King Charles The First's works. In the year 1677, the parliament voted two months' tax, for the more decent interment of the body of the unfortunate Charles, and to raise a monument to his memory. Mr. Chiswell, son-in-law to Royston, then printer to the king, proposed a plan to supersede the necessity of a monument, which was, that part of the sum voted should be applied to the purpose of printing a new edition of Charles's works, a copy of which, was to be fixed with a chain to every parish-church in the kingdom ; this plan was approved of by many, and Charles II. himself encouraged it; but the distrusts between the king and people, the heats in parliament, and the popish plot, prevented the execution of it. On the Duke of York mounting the throne, Mr. Chiswell applied to Sir Roger L'Estrange to procure king James's recommendatory letter; this request the king refused, stating, as a reason for his refusal, that he did not believe " !con Basilikéto be his father's production ; Chiswell, on being informed of this, said, that omitting Icon basilikewould render the works imperfect, and therefore proposed printing it at the end of the works, as a sort of addenda after the finis ; this the king consented to, on condition, that some expressions, which he thought injurious ta the monarchy, might be expunged; but Chiswell objecting to this, it was at last agreed that the objec

tionable parts should be enclosed within crotchets; and thus, “ İcon basiliké*" stands at the end of the second part of the king's works, folio, 1686.

EXPOSICIO Sancti JERONIMI IN SIMBOLUM APOSTOLORUM. Oxonii. MCCCCLX(x)vi11.–From the date (1468) of this work, it was for a long time believed, that the first press set up in England was at Oxford; and this date served as a basis for a ridiculous story, told by Atkyns, (upon the authority of a pretended manuscript in the Lambeth library, which has been since diligently, though unsuccessfully, sought after), of Bourchier, Archbishop of Canterbury, having incited Henry VI. to send "

Henry Turnour, an officer of the robes, acconipanied by William Caxton, to Flanders, to entice over Frederick Corsellis, an under-workman in the printing-house at Harlem, where John Guttenberg had lately invented that art, and was then personally at work; which Corsellis was immediately sent down to Oxford under a guard to prevent his escupe, and to oblige him to the performance of his contract;" where he produced the above-mentioned piece. The presumed non-existence of this manuscriptt, and the knowledge of Atkyns's work having been written in support of the royal prerogative to printing in opposition to the Stationers' Company, give strong reasons for suspecting that no such manuscript ever was in existence; and Dr. Middleton, in his Essay on the Origin of Printing in England, has fully proved the absurdity of the story, and clearly shown than an X must have been accidently dropped, or purposely omitted to serve some sinister purpose, (which practice has subsequently become no uncommon circumstance). Most of the foreign bibliographers believed Atkyns's story, as also Maittaire in his Annals; and Palmer, in his History of Printing ; and as Atkyns's works, which is entitled the Original and Growth of Printing, collect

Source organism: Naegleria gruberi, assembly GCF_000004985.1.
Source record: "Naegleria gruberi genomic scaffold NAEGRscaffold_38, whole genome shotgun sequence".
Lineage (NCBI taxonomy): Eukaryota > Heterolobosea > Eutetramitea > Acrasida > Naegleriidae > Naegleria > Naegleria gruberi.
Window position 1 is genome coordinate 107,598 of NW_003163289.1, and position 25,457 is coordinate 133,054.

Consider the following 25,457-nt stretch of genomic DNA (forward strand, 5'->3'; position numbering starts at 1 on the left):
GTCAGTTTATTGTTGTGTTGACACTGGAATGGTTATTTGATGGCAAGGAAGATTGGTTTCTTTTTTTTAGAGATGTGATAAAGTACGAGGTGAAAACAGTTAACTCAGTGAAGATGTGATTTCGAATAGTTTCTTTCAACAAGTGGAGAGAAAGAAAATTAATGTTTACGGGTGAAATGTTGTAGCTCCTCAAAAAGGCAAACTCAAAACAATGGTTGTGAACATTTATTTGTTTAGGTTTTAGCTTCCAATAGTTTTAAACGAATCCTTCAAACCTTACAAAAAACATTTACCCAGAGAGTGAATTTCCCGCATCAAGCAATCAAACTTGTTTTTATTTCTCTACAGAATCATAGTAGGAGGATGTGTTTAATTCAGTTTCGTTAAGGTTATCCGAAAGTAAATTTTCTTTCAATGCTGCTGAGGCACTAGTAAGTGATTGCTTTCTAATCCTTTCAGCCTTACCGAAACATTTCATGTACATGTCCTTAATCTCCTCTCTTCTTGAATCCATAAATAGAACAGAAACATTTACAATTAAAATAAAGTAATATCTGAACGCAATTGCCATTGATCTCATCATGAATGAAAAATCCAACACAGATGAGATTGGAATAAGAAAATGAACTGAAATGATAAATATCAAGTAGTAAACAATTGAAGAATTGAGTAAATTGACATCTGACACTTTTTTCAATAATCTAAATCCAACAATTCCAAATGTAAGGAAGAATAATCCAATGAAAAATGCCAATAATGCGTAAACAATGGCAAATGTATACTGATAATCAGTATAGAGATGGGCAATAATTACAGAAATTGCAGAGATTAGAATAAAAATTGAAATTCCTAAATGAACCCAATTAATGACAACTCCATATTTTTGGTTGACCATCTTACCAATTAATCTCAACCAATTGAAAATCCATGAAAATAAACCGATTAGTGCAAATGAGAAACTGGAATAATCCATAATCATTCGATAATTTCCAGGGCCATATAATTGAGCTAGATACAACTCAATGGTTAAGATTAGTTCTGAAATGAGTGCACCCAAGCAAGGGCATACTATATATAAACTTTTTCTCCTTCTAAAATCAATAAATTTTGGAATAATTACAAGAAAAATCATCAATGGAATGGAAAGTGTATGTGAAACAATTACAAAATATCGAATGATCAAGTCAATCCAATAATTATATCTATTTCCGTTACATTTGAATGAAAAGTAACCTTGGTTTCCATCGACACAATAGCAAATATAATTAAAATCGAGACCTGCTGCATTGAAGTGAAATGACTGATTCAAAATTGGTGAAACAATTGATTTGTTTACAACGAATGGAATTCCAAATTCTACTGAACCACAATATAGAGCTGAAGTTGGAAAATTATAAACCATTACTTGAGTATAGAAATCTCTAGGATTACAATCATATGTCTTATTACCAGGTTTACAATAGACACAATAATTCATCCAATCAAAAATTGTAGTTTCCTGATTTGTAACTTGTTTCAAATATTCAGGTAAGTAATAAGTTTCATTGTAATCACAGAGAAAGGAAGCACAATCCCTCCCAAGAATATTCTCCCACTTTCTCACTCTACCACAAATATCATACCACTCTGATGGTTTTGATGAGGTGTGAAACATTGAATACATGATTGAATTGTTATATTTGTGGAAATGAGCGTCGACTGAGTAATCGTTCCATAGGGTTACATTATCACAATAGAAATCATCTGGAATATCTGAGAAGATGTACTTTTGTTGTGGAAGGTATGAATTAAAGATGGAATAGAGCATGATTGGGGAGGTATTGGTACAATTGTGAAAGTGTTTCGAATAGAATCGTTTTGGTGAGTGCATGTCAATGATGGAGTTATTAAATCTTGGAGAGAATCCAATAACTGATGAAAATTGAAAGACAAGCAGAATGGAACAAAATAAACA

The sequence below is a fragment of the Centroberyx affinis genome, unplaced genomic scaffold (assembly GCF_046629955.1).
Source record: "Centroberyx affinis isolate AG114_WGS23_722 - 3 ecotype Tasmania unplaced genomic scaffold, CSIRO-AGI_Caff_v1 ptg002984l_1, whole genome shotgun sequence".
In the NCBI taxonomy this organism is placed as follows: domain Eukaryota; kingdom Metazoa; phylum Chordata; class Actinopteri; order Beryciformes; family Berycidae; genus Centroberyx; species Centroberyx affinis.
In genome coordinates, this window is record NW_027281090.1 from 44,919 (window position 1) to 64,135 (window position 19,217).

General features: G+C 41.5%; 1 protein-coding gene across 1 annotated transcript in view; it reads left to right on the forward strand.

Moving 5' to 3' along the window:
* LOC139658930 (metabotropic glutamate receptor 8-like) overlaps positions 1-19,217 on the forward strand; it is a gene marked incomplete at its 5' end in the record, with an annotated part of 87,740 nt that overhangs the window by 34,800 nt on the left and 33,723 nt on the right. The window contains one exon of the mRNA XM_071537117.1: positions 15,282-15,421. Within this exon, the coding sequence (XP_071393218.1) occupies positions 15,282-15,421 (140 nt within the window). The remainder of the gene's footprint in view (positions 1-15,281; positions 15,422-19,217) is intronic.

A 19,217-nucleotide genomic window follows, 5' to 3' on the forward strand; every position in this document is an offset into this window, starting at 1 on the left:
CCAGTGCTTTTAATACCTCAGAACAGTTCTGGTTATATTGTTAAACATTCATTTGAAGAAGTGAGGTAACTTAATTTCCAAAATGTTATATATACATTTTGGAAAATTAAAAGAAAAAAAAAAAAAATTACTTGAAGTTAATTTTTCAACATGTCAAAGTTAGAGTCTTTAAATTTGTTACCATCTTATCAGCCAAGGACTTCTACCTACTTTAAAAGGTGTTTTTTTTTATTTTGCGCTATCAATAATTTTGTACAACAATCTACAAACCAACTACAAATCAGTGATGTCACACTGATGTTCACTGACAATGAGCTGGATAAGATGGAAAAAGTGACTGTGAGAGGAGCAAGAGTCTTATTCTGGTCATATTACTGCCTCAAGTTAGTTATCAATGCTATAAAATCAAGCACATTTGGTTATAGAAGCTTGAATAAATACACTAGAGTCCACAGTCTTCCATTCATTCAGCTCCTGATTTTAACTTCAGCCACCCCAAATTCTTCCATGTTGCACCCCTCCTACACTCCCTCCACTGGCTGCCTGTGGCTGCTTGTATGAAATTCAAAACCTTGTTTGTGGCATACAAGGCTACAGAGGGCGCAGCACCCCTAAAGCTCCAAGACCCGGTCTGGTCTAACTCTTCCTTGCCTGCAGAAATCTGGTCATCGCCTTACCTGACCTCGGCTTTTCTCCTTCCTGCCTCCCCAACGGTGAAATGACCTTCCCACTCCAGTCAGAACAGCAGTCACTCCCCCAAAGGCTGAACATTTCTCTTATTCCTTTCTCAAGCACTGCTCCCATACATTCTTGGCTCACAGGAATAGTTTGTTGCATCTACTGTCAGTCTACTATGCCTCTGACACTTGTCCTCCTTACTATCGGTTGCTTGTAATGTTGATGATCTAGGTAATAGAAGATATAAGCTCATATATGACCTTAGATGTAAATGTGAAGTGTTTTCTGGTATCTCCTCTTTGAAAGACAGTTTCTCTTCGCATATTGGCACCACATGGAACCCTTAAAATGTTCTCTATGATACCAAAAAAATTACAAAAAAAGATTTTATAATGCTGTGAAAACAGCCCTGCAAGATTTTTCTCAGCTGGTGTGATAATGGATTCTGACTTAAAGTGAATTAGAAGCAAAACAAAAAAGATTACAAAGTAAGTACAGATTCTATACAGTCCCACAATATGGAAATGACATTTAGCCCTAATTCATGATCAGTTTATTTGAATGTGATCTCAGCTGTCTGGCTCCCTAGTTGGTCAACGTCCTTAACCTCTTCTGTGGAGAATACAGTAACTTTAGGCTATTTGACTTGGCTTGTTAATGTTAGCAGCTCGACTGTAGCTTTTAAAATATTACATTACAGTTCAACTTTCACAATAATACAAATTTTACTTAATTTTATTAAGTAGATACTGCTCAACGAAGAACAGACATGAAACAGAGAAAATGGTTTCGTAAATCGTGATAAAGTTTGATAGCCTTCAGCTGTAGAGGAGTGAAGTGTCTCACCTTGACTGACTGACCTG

* There were seventeen editions of “ Eikon Basilike" printed in 1648 without the prayers, and in 1649 twelve more, six of which, at least, were printed with the prayers. There were fifty editions, in various languages, in the course of twelve months. Anecdotes of Bowyer, 4to.

+ “ The most internal proof of its forgery,” says Dr. Middleton, “is ascribing the origin of printing to Harlem, for it is certain that printing was first invented and propagated from Mentz,”

ed out of History and the Records of this Kingdom, wherein is also demonstrated, that Printing appertaineth to the Prerogative Royal, and is a Flower of the Crown of Fngland, by Richard Atkyns, Esq. thin quarto, London, 1664, is very rare. The detailed account of the story may be consulted in either Maittaire's or Palmer's work, and the refutation of it in Dr. Middleton's Essay, or Dibdin's new edition of Ames's Typographical Antiquities, vol. i. quarto, 1810.


(Continued from vol. i. p. 256.) Those who have deigned to honour this lumber-room with their notice, will ere now have perceived that, under a title which might have appeared to them (to say the least) a whimsical one, I meant to treat of a subject which seems to be but little understood, although one of the most important to mankind, and one that has been discussed by many; namely, Education. I have already expressed my sense of the absurdity of general systems, and that all the defects, hoth physical and moral, by which man is degraded from his original dignity, arise from the blind subjection to opinion, fashion, or prejudice, of those who are instrusted with the rearing of infancy and the guidance of youth. I had not the vanity to believe that my humble exertions would be able to contend efficaciously against these three powerful destroyers of man's dignity, or that my feeble accents would prevail over the stentorian voice of the learned men, who have handled, and are still handling, the same subject. But I depended, in a great degree, for some success on the talismanic charms of novelty; for I am certain that my ideas on education are no less in opposition to those generally exposed in the many treatises hitherto extant, than to those practically adopted. Another motive of encouragement was Mr. Lancaster's extraordinary success, who seems to have bewitched the whole country, except the Anti-Jacobin reviewers, with his borrowed system, and by the delusive prospect of abruptly annihilating the